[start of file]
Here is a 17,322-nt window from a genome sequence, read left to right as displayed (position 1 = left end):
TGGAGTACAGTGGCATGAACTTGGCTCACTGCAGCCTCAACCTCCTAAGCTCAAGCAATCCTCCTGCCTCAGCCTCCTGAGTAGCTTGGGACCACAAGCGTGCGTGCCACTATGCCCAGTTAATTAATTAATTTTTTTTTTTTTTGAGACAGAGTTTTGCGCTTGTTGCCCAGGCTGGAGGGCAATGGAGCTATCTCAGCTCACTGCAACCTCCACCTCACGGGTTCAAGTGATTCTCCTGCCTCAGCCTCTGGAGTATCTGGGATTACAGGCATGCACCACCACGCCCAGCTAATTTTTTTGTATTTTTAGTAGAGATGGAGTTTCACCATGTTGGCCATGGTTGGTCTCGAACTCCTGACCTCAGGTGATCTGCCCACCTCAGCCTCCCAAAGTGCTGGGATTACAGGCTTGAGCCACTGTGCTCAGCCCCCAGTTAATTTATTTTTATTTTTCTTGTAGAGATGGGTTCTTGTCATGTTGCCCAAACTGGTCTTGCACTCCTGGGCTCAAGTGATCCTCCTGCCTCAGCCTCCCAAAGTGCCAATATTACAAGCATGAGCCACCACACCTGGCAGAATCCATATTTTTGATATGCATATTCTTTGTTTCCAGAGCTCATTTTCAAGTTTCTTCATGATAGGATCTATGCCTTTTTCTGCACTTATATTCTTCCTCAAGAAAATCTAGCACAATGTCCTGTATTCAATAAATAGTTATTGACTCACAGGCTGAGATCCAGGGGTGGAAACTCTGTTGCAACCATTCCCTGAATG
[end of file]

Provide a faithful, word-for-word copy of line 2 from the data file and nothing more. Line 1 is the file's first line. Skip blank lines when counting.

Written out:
TGGAGTACAGTGGCATGAACTTGGCTCACTGCAGCCTCAACCTCCTAAGCTCAAGCAATCCTCCTGCCTCAGCCTCCTGAGTAGCTTGGGACCACAAGCGTGCGTGCCACTATGCCCAGTTAATTAATTAATTTTTTTTTTTTTTGAGACAGAGTTTTGCGCTTGTTGCCCAGGCTGGAGGGCAATGGAGCTATCTCAGCTCACTGCAACCTCCACCTCACGGGTTCAAGTGATTCTCCTGCCTCAGCCTCTGGAGTATCTGGGATTACAGGCATGCACCACCACGCCCAGCTAATTTTTTTGTATTTTTAGTAGAGATGGAGTTTCACCATGTTGGCCATGGTTGGTCTCGAACTCCTGACCTCAGGTGATCTGCCCACCTCAGCCTCCCAAAGTGCTGGGATTACAGGCTTGAGCCACTGTGCTCAGCCCCCAGTTAATTTATTTTTATTTTTCTTGTAGAGATGGGTTCTTGTCATGTTGCCCAAACTGGTCTTGCACTCCTGGGCTCAAGTGATCCTCCTGCCTCAGCCTCCCAAAGTGCCAATATTACAAGCATGAGCCACCACACCTGGCAGAATCCATATTTTTGATATGCATATTCTTTGTTTCCAGAGCTCATTTTCAAGTTTCTTCATGATAGGATCTATGCCTTTTTCTGCACTTATATTCTTCCTCAAGAAAATCTAGCACAATGTCCTGTATTCAATAAATAGTTATTGACTCACAGGCTGAGATCCAGGGGTGGAAACTCTGTTGCAACCATTCCCTGAATG